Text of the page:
My heart goes out to fellow educators, parents, leaders, and especially our children as we ended the 19-20 school year abruptly and without true closure. March through May of this year caused a lot of disappointment, anxiety, and uncertainty for our students and families. COVID-19 has exposed the inequities within not only the healthcare system but those within our educational system as well.
In Atlanta, parents and residents have been advocating for equitable educational services for Black and brown children for decades. Take a moment and imagine what Black and brown parents are facing in rural areas if this battle is still being fought in the Black mecca, home of the civil rights movement, and what T.I. so eloquently refers to Atlanta as “Wakanda.”
COVID-19 has created a heightened sense of anxiety for everyone!
The pressures of keeping a household together during higher unemployment rates in Georgia, no available childcare for those being called back to work and knowing schools are being rushed to open in August with no correction of pre-existing issues in Georgia public schools. It’s beyond stressful!
Many Black and brown parents are highlighting the need for more social-emotional support in public schools by having more counselors than school resource officers.
The fact that parents are marching, protesting, and gathering signatures for a petition demanding equitable educational services shows that our public education system isn’t taking the SEL needs of Black and brown students seriously. We cannot truly be at ease with schools introducing brand new models for learning and not addressing the anxiety that comes with this.
As a special education teacher, anxiety in students isn’t discussed or even considered in professional development. However, I can assure you that it is more real than we think. In fact, when we look at the numbers of Black boys in public schools in educational programs, many of them have IEPs that reflect ADD and ADHD as their diagnosis.
I’ve seen in public school districts in Metro Atlanta that our schools don’t know how to properly identify depression, anxiety, and emotional behavior disorders in Black children because we don’t have the right people in place to support them. A lack of educators of color who can identify with and most importantly support children of color through social and emotional issues is a huge indicator that schools are going to have many more Black and brown students fall between the cracks.
This past school year, I taught Special Education at a charter school in Clayton County. The stress was overwhelming many times building a department on my own, servicing the students, connecting parents to ways effectively to continue learning at home, and most importantly, correcting the many issues overlooked in student diagnosis and accommodations.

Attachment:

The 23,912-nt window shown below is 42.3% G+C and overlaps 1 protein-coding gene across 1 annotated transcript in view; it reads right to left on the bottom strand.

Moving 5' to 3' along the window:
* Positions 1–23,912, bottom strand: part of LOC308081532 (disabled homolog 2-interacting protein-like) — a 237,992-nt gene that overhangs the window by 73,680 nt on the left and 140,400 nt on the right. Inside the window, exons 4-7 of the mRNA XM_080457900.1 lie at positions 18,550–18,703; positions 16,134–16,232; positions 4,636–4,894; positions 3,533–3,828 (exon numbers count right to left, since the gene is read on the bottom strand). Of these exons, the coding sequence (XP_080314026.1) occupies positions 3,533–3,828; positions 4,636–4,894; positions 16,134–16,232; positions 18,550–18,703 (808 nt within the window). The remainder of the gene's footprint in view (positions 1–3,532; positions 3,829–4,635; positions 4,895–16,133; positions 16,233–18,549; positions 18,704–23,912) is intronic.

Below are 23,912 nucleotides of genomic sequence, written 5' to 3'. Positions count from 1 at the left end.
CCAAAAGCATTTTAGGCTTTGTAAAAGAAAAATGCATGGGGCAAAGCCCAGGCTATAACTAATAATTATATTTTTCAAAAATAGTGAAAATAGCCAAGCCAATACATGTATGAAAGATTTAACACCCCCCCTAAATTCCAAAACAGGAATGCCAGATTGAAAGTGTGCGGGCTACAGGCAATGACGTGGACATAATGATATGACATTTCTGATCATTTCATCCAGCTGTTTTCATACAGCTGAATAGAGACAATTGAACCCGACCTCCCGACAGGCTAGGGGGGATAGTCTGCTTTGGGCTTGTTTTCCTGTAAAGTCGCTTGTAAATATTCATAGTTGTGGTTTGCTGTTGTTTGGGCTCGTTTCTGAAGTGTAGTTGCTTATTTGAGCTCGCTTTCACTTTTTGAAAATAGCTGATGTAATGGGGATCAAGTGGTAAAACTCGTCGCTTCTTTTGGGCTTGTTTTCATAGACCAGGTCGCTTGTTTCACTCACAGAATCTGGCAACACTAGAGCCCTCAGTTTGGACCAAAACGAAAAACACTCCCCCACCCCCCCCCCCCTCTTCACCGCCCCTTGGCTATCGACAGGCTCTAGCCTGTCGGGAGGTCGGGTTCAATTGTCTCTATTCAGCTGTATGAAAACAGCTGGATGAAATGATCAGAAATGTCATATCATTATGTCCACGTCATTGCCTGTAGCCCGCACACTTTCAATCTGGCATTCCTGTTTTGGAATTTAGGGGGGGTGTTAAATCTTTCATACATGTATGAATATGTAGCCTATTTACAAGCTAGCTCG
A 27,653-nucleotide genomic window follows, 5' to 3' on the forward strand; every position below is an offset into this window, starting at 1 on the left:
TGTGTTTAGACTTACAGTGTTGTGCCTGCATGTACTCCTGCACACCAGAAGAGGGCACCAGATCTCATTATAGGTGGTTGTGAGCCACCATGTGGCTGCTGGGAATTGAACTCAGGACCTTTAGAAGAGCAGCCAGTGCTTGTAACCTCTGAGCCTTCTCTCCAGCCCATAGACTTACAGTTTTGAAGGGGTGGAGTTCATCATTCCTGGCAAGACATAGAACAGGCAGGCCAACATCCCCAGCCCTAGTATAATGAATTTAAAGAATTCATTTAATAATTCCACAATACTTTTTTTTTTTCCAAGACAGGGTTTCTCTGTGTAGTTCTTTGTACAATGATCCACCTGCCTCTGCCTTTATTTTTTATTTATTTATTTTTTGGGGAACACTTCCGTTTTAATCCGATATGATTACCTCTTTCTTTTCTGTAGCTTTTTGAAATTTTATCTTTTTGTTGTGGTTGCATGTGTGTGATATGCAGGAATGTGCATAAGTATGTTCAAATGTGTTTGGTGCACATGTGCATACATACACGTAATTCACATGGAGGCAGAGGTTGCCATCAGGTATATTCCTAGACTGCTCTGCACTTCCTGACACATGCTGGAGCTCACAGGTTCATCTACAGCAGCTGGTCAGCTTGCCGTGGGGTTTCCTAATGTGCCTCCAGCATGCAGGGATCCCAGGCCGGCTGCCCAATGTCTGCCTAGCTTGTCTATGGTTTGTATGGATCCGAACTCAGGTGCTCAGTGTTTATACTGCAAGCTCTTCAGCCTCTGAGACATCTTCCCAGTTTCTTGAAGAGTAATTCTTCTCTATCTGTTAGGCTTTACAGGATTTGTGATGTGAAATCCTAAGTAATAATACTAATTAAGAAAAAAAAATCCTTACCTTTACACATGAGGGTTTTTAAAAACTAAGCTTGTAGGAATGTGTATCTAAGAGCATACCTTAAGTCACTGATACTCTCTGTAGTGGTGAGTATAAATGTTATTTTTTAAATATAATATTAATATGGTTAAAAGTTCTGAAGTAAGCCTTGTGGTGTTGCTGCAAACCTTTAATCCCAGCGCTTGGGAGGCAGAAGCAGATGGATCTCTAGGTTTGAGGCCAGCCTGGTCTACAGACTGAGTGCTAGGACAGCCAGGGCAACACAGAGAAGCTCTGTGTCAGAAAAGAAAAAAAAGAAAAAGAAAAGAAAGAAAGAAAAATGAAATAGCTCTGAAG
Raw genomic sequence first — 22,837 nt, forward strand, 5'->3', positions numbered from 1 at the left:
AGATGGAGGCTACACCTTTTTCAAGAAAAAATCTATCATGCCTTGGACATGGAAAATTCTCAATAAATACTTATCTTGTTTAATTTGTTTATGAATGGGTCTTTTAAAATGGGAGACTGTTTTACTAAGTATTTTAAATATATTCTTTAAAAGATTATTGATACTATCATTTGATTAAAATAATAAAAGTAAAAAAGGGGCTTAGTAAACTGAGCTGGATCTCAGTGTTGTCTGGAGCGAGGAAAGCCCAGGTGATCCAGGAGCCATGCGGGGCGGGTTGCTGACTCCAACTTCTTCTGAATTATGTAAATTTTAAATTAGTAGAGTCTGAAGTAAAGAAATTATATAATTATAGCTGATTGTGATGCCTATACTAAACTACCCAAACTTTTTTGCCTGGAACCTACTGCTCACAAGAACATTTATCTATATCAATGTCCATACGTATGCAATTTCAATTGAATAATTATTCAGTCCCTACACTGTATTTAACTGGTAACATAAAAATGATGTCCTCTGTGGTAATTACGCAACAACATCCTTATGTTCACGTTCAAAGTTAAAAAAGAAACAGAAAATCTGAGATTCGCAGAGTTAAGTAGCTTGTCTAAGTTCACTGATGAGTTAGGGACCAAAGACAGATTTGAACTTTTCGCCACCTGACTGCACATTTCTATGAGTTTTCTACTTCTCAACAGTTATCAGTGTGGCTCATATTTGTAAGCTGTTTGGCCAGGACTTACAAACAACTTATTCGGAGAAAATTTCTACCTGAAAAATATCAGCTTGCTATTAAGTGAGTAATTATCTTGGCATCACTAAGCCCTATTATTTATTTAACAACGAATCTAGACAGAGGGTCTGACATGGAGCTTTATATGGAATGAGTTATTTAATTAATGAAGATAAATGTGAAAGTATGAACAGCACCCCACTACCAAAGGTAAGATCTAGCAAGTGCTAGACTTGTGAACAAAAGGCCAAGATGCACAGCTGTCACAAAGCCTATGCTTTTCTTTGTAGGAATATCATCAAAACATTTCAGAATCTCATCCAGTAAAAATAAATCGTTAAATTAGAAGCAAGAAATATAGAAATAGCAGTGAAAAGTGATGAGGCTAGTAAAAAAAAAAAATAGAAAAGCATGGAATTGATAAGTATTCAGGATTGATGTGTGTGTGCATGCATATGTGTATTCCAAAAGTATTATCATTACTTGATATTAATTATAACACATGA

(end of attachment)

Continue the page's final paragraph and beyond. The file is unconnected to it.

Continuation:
On top of that, we implemented a hybrid model of learning through an online curriculum. Our model changed several times the first semester to ensure we were meeting our students’ needs. One of the things that came, as a result, was heightened anxiety attacks that lead to students acting out, bullying, becoming depressed, and developing lower self-esteem due to academic setbacks.
We drive academic excellence as a passport for making it out of the hood. As a key factor in beating the ills of society and getting out of the poor or lower-income communities where we live.
Think about the everyday trauma our students face while now having to adjust to hybrid models of learning, managing physical and vertical assignments, not having social outlets with talking to peers during lunch, field trips, while worrying if they’re going to be killed by walking to the store or bus stop. This impacts our parents and teachers, too!
We cannot forget that we are all going through this together and anxiety will impact us all differently.
Here are ways to lessen the stress and anxiety of students:
- Having more counselors in schools that cops helps heal student trauma and lessen anxiety
- Adopting virtual learning curriculums like iReady, Google classroom, and virtual learning programs where students can see themselves reflected will help make the hybrid model relatable
- Providing all parents with literacy programs for students to use at home that infuse literacy, visuals and real-life applications that will help boost Lexile scores
- Ensuring that each school has counseling support for each grade level
- Creating in-person and online mentoring programs or clubs for students
- Infusing reflection times for students to address real-life fear and concerns regarding what’s happening in our society
- Training teachers on (Individualized Health Plan) IHP, ways to identify depression and how to engage students with learning exceptionalities
Jason B. Allen is a Special Education Teacher in Clayton County, Georgia. He is a member of the Association of American Educators (AAE) and an AAE Foundation Advocacy Fellow.
Jason has worked in education for over 15 years as a teacher, blogger and community advocate. He speaks and writes primarily about the need to improve education for Black boys, particularly increasing the number of Black male educators in schools. In addition to blogging here at EdLanta, Jason is also a featured writer at Education Post.